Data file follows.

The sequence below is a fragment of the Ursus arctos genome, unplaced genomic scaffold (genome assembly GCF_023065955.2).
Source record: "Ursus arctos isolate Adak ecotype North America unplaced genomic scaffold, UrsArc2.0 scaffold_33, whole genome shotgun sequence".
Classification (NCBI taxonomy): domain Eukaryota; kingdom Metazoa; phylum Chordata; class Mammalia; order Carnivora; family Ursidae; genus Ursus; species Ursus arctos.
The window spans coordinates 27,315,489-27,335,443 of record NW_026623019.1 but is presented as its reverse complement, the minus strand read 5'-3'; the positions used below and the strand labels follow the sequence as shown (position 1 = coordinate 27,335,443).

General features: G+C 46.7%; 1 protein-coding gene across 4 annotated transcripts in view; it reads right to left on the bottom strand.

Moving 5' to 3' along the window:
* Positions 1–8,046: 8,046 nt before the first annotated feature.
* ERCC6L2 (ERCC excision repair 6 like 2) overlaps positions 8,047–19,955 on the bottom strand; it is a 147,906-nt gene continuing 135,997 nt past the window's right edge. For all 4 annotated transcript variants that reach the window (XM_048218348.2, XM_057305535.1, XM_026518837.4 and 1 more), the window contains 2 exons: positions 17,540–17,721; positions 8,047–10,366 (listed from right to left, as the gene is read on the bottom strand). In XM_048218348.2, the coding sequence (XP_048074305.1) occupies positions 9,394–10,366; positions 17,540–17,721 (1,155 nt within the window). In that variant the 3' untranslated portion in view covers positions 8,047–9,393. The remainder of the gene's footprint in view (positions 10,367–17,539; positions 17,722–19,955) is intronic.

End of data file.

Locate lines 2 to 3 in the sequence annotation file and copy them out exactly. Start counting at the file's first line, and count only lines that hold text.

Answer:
Source record: "Ursus arctos isolate Adak ecotype North America unplaced genomic scaffold, UrsArc2.0 scaffold_33, whole genome shotgun sequence".
Classification (NCBI taxonomy): domain Eukaryota; kingdom Metazoa; phylum Chordata; class Mammalia; order Carnivora; family Ursidae; genus Ursus; species Ursus arctos.